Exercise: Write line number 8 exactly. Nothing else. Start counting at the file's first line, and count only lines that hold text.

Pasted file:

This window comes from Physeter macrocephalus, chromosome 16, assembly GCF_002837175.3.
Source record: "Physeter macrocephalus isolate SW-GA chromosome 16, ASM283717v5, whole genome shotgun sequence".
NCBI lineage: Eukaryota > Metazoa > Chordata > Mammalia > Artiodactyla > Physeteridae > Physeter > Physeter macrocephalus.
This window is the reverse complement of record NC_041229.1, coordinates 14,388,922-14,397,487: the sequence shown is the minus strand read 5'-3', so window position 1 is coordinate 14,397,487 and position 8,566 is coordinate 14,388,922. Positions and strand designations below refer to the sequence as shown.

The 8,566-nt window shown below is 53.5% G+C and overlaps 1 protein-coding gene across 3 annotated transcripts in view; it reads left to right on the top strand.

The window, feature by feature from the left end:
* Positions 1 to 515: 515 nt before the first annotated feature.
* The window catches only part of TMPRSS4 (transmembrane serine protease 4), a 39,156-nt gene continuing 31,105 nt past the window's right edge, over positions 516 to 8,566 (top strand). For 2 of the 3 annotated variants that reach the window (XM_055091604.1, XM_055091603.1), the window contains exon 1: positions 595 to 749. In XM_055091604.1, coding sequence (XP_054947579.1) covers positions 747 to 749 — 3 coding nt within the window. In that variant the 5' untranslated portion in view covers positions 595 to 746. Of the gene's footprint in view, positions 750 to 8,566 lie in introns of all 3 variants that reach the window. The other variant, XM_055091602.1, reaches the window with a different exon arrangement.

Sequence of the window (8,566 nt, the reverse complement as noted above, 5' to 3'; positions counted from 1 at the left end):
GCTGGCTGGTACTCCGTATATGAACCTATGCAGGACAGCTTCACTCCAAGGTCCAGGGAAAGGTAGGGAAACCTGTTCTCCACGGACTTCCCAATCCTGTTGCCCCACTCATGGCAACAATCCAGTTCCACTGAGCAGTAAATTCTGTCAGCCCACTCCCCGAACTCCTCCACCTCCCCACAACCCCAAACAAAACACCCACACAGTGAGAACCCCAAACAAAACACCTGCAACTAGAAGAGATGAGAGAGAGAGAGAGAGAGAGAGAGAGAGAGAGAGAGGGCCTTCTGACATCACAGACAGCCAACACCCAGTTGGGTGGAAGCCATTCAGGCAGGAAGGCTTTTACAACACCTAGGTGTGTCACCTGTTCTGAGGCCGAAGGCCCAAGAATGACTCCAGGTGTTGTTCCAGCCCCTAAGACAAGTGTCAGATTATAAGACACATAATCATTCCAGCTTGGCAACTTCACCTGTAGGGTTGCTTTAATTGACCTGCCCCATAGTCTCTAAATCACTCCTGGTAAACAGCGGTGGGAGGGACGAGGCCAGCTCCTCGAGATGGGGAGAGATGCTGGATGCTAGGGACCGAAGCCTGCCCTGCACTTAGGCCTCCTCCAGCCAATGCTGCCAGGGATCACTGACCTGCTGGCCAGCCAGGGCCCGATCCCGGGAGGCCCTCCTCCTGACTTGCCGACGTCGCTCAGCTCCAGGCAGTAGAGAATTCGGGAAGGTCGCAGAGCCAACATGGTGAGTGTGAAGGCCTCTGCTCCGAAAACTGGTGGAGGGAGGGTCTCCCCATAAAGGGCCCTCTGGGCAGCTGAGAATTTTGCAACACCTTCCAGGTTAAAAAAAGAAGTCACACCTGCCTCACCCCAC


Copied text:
* The window catches only part of TMPRSS4 (transmembrane serine protease 4), a 39,156-nt gene continuing 31,105 nt past the window's right edge, over positions 516 to 8,566 (top strand). For 2 of the 3 annotated variants that reach the window (XM_055091604.1, XM_055091603.1), the window contains exon 1: positions 595 to 749. In XM_055091604.1, coding sequence (XP_054947579.1) covers positions 747 to 749 — 3 coding nt within the window. In that variant the 5' untranslated portion in view covers positions 595 to 746. Of the gene's footprint in view, positions 750 to 8,566 lie in introns of all 3 variants that reach the window. The other variant, XM_055091602.1, reaches the window with a different exon arrangement.